Most infected have no clinical manifestations of the disease. In some patients, sluggish chronic forms are observed and extremely rarely acute, with a severe course of the disease. With intrauterine infection in the first months of pregnancy, miscarriage and fetal death often occur. The possibility of fetal deformities and the birth of children with developmental defects is not excluded. If the infection occurred in late pregnancy, a child is born with generalized toxoplasmosis.

Symptoms of Toxoplasmosis

Toxoplasmosis affects people of any age, but most often children. Allocate acquired and congenital toxoplasmosis.

Acquired Toxoplasmosis. The incubation period is from 3 to 14 days. The prodromal period with general malaise, muscle and joint pain – usually several weeks, sometimes months. The acute stage of the disease is manifested by fever, chills, lymphadenopathy. A generalized maculopapular rash appears, absent only on the soles, palms, scalp. Along with the general signs of an infectious disease, there is a clinical picture of damage to various organs: myocarditis, pneumonia, focal necrotic nephritis, hepatitis. Damage to the nervous system is manifested by meningitis, encephalitis, meningoencephalitis, encephalomyelitis. Radiculoneuric and low-symptom forms are rarely observed (the latter can only be detected by serological reactions).

The most typical form of toxoplasmosis is meningoencephalitis, in the clinical picture of which there are cerebral and meningeal symptoms, paresis of the limbs, tonic-clonic seizures, oculomotor (diplopia) and coordinating disorders. Sometimes single or multiple toxoplasmosis abscesses develop in the brain. Characteristic disorders of consciousness, lethargy, loss of memory and orientation in space. Leukocytosis with a shift of the formula to the left, an increase in ESR, in the cerebrospinal fluid – lymphocytic pleocytosis, a moderate increase in protein content are found in the blood.

Acute, chronic and latent forms are distinguished, with the latter being divided into primary latent, without clinical manifestations, and secondary latent, arising after the acute form or chronic relapse.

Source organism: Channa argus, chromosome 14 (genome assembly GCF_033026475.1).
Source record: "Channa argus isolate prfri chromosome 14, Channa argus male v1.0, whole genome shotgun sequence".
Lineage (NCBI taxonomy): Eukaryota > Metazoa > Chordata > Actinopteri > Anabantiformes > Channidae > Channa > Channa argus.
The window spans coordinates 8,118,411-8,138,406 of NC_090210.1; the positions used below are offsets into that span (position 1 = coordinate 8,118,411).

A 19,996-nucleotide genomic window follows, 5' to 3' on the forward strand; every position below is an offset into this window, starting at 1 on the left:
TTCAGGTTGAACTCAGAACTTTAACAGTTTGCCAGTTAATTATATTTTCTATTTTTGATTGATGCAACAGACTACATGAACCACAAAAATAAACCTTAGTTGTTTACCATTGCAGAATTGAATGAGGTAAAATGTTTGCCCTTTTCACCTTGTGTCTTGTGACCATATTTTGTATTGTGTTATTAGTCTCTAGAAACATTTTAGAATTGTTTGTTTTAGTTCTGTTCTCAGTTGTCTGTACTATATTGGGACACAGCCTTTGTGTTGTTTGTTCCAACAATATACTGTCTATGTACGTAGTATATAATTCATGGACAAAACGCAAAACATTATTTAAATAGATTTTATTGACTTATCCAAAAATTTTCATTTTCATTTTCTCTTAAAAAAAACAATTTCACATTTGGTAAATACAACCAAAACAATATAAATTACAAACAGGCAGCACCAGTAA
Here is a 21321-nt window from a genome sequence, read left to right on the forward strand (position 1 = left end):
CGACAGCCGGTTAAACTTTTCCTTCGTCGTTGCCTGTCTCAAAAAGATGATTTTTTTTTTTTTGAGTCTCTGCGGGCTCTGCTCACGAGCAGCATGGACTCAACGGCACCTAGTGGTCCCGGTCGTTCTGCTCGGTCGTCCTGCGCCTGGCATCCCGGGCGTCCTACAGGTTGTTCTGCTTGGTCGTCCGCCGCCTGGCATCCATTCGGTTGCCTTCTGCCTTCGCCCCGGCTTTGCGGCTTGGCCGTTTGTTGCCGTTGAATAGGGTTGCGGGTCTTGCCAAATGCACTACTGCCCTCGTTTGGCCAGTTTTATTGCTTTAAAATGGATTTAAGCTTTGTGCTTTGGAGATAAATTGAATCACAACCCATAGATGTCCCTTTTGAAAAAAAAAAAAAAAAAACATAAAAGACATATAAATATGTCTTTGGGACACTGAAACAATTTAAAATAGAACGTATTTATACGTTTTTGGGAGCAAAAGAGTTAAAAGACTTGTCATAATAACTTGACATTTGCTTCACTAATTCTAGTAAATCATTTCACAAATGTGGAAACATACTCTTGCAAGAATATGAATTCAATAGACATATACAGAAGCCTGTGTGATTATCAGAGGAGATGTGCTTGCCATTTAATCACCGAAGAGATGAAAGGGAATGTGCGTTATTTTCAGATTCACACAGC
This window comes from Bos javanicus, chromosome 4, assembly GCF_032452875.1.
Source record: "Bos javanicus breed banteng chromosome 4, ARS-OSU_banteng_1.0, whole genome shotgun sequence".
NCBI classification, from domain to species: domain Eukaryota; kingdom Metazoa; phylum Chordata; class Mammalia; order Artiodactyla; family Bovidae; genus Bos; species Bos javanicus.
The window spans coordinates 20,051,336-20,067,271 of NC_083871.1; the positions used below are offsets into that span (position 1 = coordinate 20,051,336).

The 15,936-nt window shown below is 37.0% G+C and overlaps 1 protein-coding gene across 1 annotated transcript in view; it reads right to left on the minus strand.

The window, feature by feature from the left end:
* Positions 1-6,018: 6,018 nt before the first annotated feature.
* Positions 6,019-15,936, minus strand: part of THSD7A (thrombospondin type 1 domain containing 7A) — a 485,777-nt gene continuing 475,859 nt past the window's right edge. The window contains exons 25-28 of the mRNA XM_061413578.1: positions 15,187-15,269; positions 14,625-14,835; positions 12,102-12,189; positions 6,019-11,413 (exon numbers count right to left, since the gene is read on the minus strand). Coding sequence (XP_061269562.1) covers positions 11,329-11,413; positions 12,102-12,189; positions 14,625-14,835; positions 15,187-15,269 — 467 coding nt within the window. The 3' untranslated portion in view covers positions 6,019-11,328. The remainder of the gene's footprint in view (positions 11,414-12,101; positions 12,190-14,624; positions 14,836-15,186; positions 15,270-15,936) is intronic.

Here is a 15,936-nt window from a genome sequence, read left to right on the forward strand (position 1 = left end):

Acute toxoplasmosis is characterized by a sudden onset, fever, general intoxication. Patients have lymphadenopathy, maculopapular rash, enlarged liver, spleen. Signs of encephalitis, meningoencephalitis, and myocarditis may develop.

Encephalitic, typhoid-like and mixed forms of acute toxoplasmosis are distinguished depending on the prevailing syndrome.

After the process subsides, acute toxoplasmosis becomes secondary-chronic or, less commonly, secondary-latent.

Chronic toxoplasmosis can develop both a primary chronic and a secondary chronic disease. It is characterized by a torpid, prolonged course in which periods of exacerbation and remission are observed. The main clinical symptoms are intoxication, subfebrile condition, myalgia, arthralgia. Patients have irritability, memory loss, neurotic reactions. A common symptom is generalized lymphadenopathy. As a result of mesadenitis, aching pains and bloating, constipation, nausea occur. Among the important symptoms of the disease are specific myositis (in the thickness of the muscles you can sometimes feel compaction and even calcifications) and myocarditis. Many patients show signs of vegetative-vascular dystonia, endocrine disorders (menstrual disorders, impotence, secondary adrenal insufficiency, etc.). Often there is eye damage in the form of chorioretinitis, retinitis, uveitis. In the peripheral blood – leukopenia, neutropenia, relative lymphocytosis, tendency to eosinophilia. ESR is within normal limits.

However, the predominant form of the course of the acquired disease is latent toxoplasmosis. It often has a primary latent and, much less often, secondary latent character. Latent toxoplasmosis is diagnosed only by serological examination. Latent and chronic forms of the disease can go into a severe generalized course, which occurs with HIV infection and other conditions leading to immunodeficiency. The most common cases of HIV / AIDS in patients with meningoencephalitis and brain abscesses caused by toxoplasma. Computed tomography is of great importance in the diagnosis. The lungs, heart, myocardium and other organs are also involved in the process. Toxoplasmosis is one of the causes of death of HIV / AIDS patients.